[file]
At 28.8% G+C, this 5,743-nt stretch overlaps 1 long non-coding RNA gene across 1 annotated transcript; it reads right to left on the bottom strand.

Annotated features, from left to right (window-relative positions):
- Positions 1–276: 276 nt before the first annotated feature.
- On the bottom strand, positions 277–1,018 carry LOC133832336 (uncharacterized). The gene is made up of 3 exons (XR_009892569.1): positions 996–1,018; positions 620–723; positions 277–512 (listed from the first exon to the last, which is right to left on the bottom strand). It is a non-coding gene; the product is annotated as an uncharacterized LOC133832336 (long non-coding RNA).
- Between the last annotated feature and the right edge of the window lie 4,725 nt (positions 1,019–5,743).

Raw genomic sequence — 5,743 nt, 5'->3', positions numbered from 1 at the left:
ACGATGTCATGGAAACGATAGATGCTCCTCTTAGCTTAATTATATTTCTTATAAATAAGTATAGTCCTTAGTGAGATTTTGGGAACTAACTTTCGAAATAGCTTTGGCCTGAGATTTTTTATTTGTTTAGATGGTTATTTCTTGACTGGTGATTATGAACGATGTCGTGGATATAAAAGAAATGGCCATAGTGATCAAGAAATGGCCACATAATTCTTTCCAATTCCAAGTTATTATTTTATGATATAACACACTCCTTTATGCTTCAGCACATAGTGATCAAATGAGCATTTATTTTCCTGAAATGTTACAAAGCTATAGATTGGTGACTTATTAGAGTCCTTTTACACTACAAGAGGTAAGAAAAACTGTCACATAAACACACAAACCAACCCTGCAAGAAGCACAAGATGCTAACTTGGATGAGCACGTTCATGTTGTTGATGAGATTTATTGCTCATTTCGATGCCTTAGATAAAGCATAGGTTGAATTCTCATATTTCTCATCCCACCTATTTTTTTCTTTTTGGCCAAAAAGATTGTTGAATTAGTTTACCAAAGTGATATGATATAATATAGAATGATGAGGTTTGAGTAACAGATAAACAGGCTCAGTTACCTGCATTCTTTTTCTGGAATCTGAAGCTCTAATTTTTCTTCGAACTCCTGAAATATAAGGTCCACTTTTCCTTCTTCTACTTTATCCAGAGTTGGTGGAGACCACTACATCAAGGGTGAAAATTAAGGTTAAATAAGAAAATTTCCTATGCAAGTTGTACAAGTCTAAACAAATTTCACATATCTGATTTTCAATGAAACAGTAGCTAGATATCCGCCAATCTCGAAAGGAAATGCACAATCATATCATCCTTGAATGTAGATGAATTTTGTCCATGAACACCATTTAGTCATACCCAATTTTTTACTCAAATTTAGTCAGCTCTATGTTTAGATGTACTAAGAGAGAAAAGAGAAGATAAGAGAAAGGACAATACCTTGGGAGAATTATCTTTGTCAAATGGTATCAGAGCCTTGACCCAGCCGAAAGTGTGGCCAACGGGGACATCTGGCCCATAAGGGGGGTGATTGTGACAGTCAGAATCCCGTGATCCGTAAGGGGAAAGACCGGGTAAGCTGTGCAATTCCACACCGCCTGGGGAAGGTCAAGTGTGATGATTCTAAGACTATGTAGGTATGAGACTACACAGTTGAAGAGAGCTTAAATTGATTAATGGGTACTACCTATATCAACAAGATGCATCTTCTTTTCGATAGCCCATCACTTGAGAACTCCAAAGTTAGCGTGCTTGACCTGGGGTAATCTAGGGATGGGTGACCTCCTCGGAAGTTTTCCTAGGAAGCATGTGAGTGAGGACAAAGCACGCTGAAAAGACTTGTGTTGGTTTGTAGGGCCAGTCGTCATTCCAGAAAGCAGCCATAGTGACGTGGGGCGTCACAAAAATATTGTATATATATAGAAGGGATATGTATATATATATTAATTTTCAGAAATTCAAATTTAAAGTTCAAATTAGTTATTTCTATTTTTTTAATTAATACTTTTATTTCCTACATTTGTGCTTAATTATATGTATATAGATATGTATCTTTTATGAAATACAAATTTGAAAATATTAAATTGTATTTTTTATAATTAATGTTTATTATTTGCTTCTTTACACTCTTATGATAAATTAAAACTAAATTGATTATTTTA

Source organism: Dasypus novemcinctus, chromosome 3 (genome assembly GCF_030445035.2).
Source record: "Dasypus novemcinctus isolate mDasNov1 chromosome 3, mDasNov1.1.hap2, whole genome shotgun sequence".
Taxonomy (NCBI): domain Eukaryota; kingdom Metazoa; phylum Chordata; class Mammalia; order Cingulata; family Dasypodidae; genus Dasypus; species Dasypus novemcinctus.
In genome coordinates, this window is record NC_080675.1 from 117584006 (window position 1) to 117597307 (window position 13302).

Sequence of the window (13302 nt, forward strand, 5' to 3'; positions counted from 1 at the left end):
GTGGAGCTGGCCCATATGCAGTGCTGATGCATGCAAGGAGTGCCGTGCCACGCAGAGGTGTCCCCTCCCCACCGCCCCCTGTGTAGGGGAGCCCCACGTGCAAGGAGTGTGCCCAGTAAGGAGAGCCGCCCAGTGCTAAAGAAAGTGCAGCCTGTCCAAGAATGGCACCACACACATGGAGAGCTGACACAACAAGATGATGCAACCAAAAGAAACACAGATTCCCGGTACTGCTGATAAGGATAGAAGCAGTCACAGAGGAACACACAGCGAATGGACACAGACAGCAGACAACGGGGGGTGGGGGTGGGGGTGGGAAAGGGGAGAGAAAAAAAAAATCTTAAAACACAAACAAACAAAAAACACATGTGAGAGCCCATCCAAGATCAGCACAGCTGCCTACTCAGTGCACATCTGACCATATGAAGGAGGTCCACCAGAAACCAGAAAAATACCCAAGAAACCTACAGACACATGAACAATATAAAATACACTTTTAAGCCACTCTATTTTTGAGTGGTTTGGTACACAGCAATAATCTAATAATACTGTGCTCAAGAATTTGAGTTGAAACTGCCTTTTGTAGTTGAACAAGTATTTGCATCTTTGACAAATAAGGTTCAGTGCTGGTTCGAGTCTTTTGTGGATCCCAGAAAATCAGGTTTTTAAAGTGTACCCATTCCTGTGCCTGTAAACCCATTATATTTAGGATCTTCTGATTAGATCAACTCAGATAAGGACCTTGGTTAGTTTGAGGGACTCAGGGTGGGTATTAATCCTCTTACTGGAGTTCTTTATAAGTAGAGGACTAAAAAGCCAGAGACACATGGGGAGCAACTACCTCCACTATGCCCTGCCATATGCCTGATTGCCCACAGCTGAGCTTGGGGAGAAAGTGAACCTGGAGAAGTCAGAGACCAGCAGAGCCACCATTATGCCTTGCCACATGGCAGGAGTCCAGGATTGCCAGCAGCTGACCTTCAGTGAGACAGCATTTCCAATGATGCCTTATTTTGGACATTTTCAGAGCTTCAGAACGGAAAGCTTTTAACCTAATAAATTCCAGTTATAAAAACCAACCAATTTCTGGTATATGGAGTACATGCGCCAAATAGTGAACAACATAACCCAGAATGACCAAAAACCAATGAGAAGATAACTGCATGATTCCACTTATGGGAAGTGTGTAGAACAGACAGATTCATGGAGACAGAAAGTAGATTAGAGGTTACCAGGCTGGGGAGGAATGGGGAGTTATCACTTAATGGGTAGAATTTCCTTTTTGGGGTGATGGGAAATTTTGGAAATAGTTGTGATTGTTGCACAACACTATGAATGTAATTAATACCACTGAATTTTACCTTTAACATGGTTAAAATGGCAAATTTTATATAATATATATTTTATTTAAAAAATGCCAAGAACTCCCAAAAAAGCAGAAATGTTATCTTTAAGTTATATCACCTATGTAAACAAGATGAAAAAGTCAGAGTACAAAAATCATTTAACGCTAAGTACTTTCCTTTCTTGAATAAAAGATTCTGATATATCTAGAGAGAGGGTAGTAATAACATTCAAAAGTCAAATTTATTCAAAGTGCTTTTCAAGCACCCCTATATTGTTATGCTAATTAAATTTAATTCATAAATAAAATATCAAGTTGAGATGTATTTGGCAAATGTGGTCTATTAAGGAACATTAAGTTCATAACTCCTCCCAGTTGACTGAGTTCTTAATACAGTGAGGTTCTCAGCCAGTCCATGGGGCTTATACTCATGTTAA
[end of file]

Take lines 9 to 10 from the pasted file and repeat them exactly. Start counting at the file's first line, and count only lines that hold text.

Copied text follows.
Source record: "Dasypus novemcinctus isolate mDasNov1 chromosome 3, mDasNov1.1.hap2, whole genome shotgun sequence".
Taxonomy (NCBI): domain Eukaryota; kingdom Metazoa; phylum Chordata; class Mammalia; order Cingulata; family Dasypodidae; genus Dasypus; species Dasypus novemcinctus.